To my husband, because I love you.
I often wonder where life would take me if I had not found my anchor. Where would I be? No doubt, I would land amongst rocky shores, beaten and worn from the tossing waves. I would be seasick, sick of sea and weary of water. No doubt my skin would be caked in salt, my lips bleeding and dry, hair matted and coarse and bones, tired and limp.
My craft, you see, was never robust, you could hardly call it a craft! It is more of a coracle, small and round with only a paddle and room for one. It is set spinning in troubled waters, around and around. I had learnt to grit my teeth and hold on tight. I had learnt only to rely on me, it was the easiest way to navigate the seven seas. And besides, who else is there in the middle of the ocean, in a boat built for one?
One day, I arrived in a land where the flowers grew as big as watermelons and smelled just as sweet. The people wore colours of every hue and shade and welcomed me with garlands of roses and goblets of nectar. I bowed and watched and learnt their names and faces. I began to adopt their ways and slowly they showed me that perhaps it was time to stop drifting in my little boat of reeds and tar. But how could I still my boat? There was no rope that would hold her and the sand was soft and always yielding, allowing my little boat to venture out into the waves once again. I tried to bring her ashore, but she would always become too strong to constrain, it pulled me instead, towards the wide expanse of water and foam as if restless of standing still.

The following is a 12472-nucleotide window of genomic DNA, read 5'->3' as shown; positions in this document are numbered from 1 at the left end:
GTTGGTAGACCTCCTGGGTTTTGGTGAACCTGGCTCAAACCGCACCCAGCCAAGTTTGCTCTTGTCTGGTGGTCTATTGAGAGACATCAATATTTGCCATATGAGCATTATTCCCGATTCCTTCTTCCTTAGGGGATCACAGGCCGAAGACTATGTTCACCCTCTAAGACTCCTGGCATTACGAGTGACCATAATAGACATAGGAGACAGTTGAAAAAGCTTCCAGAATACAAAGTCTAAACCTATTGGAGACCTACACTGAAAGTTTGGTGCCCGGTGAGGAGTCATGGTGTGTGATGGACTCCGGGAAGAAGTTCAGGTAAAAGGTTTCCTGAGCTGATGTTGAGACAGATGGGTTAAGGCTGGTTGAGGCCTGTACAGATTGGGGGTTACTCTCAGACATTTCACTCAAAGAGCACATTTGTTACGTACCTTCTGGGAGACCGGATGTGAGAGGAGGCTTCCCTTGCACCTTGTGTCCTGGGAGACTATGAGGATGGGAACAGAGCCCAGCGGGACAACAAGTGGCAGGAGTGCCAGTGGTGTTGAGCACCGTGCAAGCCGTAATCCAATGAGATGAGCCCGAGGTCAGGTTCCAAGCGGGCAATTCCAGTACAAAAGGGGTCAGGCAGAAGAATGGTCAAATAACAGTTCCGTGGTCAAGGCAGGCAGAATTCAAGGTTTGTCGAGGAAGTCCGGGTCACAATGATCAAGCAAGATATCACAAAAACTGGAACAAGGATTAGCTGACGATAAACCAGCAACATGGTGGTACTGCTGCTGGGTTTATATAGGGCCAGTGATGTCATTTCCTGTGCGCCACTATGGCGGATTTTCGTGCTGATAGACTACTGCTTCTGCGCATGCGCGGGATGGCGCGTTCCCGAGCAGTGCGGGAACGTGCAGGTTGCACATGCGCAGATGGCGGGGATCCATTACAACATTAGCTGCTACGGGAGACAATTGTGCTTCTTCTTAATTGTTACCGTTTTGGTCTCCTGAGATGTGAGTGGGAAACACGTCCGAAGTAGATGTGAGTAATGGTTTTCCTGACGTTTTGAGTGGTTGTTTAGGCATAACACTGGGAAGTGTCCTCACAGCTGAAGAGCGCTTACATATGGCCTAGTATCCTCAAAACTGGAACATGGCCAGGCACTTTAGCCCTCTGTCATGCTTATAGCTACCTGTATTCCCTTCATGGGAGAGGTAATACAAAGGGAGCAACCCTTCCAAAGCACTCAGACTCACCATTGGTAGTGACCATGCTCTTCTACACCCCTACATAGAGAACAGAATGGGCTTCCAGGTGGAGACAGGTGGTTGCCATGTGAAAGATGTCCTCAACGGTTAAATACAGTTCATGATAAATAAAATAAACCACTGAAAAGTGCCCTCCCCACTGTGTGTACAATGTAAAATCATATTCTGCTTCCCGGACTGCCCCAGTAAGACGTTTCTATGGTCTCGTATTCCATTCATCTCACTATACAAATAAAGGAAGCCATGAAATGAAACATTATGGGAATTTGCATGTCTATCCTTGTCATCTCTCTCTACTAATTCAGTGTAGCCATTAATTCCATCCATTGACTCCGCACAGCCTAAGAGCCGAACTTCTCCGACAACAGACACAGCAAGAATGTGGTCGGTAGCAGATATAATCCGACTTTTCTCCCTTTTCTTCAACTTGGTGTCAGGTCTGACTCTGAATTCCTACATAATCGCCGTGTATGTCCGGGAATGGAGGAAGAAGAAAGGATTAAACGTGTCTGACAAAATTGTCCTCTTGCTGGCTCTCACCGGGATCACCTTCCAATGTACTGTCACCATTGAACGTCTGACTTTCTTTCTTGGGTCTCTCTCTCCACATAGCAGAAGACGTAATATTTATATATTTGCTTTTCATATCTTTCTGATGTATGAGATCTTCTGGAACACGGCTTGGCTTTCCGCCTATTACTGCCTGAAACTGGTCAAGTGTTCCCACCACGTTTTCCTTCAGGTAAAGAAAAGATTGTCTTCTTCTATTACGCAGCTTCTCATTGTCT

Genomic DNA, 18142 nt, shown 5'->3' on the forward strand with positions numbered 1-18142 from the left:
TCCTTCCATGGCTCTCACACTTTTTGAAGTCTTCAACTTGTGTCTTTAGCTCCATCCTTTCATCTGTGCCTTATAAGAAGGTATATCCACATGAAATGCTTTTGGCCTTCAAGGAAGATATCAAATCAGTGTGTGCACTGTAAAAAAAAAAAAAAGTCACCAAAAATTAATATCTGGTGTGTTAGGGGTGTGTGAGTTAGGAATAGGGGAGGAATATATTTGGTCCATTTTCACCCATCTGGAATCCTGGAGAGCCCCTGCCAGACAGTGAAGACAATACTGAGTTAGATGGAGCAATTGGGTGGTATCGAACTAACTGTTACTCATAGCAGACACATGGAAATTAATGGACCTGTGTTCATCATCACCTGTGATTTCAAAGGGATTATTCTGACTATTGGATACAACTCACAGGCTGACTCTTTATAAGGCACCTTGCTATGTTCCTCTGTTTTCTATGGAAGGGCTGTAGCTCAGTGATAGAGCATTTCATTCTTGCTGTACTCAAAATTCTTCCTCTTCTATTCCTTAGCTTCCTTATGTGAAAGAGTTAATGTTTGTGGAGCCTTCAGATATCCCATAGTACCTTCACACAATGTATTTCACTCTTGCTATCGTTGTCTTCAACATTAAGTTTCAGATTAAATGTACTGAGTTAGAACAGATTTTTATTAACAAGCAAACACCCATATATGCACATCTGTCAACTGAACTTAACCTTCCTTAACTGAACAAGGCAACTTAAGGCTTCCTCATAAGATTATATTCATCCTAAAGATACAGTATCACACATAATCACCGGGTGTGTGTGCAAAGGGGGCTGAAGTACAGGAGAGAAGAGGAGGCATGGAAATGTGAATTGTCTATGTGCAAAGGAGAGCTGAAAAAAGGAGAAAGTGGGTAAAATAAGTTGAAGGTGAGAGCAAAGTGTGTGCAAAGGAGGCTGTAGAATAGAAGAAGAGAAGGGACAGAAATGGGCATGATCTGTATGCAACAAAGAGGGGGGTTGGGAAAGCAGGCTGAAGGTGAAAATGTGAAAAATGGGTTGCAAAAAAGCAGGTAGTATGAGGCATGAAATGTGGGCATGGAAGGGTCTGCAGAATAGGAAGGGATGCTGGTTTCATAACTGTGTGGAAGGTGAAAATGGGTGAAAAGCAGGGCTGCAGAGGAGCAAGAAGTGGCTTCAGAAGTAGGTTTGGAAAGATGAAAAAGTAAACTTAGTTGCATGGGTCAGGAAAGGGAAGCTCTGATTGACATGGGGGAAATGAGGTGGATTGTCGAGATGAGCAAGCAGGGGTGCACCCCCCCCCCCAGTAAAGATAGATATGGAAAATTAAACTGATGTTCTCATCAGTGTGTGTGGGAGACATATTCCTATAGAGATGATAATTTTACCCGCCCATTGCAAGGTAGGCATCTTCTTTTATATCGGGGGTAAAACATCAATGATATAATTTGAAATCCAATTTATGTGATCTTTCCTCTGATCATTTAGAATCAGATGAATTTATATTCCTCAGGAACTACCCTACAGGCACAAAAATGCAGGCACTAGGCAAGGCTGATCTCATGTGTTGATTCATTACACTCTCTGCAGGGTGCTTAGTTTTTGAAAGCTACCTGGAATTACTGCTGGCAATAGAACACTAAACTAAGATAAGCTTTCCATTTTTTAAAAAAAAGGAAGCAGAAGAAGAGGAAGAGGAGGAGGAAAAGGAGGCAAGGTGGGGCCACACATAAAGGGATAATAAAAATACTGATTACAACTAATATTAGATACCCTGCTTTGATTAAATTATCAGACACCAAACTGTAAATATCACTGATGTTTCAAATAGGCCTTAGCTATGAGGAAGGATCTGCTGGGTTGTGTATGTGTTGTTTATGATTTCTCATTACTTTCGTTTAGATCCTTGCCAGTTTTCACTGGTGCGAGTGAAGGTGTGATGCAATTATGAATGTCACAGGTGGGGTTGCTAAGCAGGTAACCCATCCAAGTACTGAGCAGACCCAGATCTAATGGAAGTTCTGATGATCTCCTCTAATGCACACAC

I spoke to one of the elders who advised that I should find myself an anchor. I looked back at my boat and sighed. She refused to be held by rope, perhaps an anchor would be strong enough.
I searched for a while and always, just when I thought I had found the right one, my boat would spin and spin and move further out to sea, needing the strength of ten men to pull her back in. But just when I had given up hope and readied myself to drift again, I saw an object of ebony stone glinting in the sands. I moved closer to inspect this curious object but turned my back on it when I realised it was just another anchor, another anchor that would be rejected by my little boat.
But it sang out to me, this object of jet. A song so sweet, that my boat halted in mid spin and listened with me. It drew me in and I lifted it up, only to find it weighed no more than a feather. My boat was tied to the anchor of black and it was moored, finally.
And those who loved me, wept with joy because at last my days at sea, of hunger and thirst, had come to an end.